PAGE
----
Changing The Deal: One Company’s Bitter Taste Of Amazon’s Android App Store


The Android Market is something that’s mostly tolerated, as opposed to celebrated, but one group of developers who ventured outside of Google’s app store to seek customers on Amazon’s store is pretty annoyed about a promotion gone awry and the overall state of Amazon’s app store.

One nice thing about Android from a developer’s perspective is that you’re not locked into one method of distribution like you are with Apple’s App Store. Granted, Apple’s approach is a pretty popular one, but we’ve seen a number of Android developers experimenting outside of the Android Market, and the Australian developers behind Shifty Jelly listed their Pocket Casts app on Amazon’s store in that spirit of experimentation, according to a blog post.

They also agreed to participate in Amazon’s Free App of the Day promotion knowing that they would not receive any compensation from downloads generated by that promotion. That promotion generated over 100,000 downloads of Pocket Casts, which was far more than Shifty Jelly had been selling without the promotion and which would have resulted in $54,805.14 in sales had the app sold for the regular price.

So at first it’s a little confusing as to why they directed so much hate at Amazon (NSDQ: AMZN) in their post, entitled “Amazon App Store: Rotten to the Core.” After all, Amazon had told them they would receive “0%” revenue share in an e-mail explaining the promotion, which caused a prolonged internal debate over whether or not to proceed. The app is now longer available on Amazon’s store.

But the issue is that when Amazon first launched its store, it told developers that it would sometimes discount applications but would still share 20 percent of the list price for an application that was heavily discounted or given away for free, according to Techcrunch. It then changed those terms–very clearly, it must be pointed out–to share nothing with developers when an app is selected for the heavily-trafficked Free App of the Day promotion.

Given that the game developers are making more and more money these days from apps that are free to download but have in-app revenue generators, it’s not hard to understand that some developers with in-app purchasing features would leap at the chance to be featured in Amazon’s promotion and acquire a huge installed base at the expense of some up-front revenue. But that doesn’t seem to apply to Pocket Casts, which aggregates podcasts for listening on a mobile device and doesn’t appear to even have ads as a way of monetization.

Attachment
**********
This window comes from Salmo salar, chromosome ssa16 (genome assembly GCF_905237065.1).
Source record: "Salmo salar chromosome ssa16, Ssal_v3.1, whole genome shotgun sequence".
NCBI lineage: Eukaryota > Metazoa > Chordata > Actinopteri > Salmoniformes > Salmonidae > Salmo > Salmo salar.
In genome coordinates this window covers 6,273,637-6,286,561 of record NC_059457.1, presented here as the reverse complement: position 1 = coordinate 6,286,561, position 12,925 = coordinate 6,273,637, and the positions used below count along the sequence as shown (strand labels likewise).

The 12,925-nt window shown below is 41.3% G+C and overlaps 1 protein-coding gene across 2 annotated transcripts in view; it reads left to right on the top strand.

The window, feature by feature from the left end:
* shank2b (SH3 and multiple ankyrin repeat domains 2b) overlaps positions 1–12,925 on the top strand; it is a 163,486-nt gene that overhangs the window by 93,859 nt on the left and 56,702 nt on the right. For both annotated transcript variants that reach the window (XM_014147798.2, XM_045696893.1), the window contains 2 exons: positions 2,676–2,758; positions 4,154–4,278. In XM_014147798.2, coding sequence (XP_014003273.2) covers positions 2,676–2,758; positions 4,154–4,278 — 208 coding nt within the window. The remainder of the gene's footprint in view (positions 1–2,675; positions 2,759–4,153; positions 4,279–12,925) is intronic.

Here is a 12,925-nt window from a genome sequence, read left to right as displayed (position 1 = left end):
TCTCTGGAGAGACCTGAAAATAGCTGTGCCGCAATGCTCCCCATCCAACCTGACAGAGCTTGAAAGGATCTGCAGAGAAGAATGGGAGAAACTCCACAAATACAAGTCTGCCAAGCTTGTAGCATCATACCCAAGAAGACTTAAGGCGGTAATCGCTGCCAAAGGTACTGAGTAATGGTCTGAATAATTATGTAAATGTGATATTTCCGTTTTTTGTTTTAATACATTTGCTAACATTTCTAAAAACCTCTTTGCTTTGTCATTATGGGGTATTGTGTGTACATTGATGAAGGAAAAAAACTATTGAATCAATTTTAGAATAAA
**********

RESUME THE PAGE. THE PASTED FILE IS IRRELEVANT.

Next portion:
Beyond the promotion–which earned Shifty Jelly nothing, as promised–the company took to its blog to outline a number of more-troubling concerns about the way Amazon is running its app store.

–“Lengthy review times of anywhere up to 2 weeks”
–“Amazon gets to set the price of your app to whatever they want, without any input from you, or even the chance to reject their price” (It would appear that the 20 percent revenue share still applies in these cases where it isn’t explicitly spelled out, such as in the Free App of the Day.)
–“Amazon re-writes your description, and in ours they even made up things like ‘add up to 100 podcasts’. No idea where on earth they got that number from.”

Despite having released nothing to date, Amazon is one potential tablet Android vendor that is getting serious buzz about being the first to really break through with an Android tablet based on the fact that it has its own application store and purchasing system.

But it doesn’t seem that it has completely solved Android’s app store problem: even if Shifty Jelly shouldn’t really be that mad about something that was clearly spelled out to them, changing the terms of a deal is never going to be seen too favorably by developers.



I’m having trouble figuring out what the problem here is. 

If Sifty Jelly couldn’t afford to give their app away for free why did they agree to that?It’s a bit disingenuous to assume that they lost $54,000 in sales from the promotion. 


they agreed to it as part of a test of market.  if you read the linked
blog post (instead of this poor summary of it), they talk about this as
part of a trial process to see the viability of the amazon app store. 
the blog is basically what their conclusion was.

Tom Krazit

They of course should have known better, but it’s a tougher call than it sounds, because the value of having all those new users counts for *something.* I think the most interesting thing is that Amazon now reserves the right to go back on its 20 percent agreement (that discounted or free apps would at least get 20 percent of the list price) in making this free app promotion, which saves Amazon money and forces developers to choose between accepting the promotion and getting nothing but users (and high server loads) and declining it and missing out on a chance for free promotion.

As noted, this promotion is probably a lot more appealing even with the no-revenue share to those who have some sort of in-app monetization strategy, be it ads or in-app purchases.

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